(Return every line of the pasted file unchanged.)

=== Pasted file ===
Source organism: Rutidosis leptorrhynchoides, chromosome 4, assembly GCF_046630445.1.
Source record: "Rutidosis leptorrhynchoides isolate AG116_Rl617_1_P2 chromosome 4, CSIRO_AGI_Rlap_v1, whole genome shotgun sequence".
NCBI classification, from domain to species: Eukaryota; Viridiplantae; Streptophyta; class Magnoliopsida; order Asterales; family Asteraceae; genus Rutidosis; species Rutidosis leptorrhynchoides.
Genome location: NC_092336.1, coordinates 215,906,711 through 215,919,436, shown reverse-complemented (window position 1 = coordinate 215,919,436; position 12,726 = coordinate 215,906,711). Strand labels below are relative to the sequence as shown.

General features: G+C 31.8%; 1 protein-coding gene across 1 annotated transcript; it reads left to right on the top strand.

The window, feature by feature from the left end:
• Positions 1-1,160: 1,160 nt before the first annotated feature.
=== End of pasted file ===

Source organism: Rutidosis leptorrhynchoides, chromosome 4, assembly GCF_046630445.1.
Source record: "Rutidosis leptorrhynchoides isolate AG116_Rl617_1_P2 chromosome 4, CSIRO_AGI_Rlap_v1, whole genome shotgun sequence".
NCBI classification, from domain to species: Eukaryota; Viridiplantae; Streptophyta; class Magnoliopsida; order Asterales; family Asteraceae; genus Rutidosis; species Rutidosis leptorrhynchoides.
Genome location: NC_092336.1, coordinates 215,906,711 through 215,919,436, shown reverse-complemented (window position 1 = coordinate 215,919,436; position 12,726 = coordinate 215,906,711). Strand labels below are relative to the sequence as shown.

General features: G+C 31.8%; 1 protein-coding gene across 1 annotated transcript; it reads left to right on the top strand.

The window, feature by feature from the left end:
• Positions 1-1,160: 1,160 nt before the first annotated feature.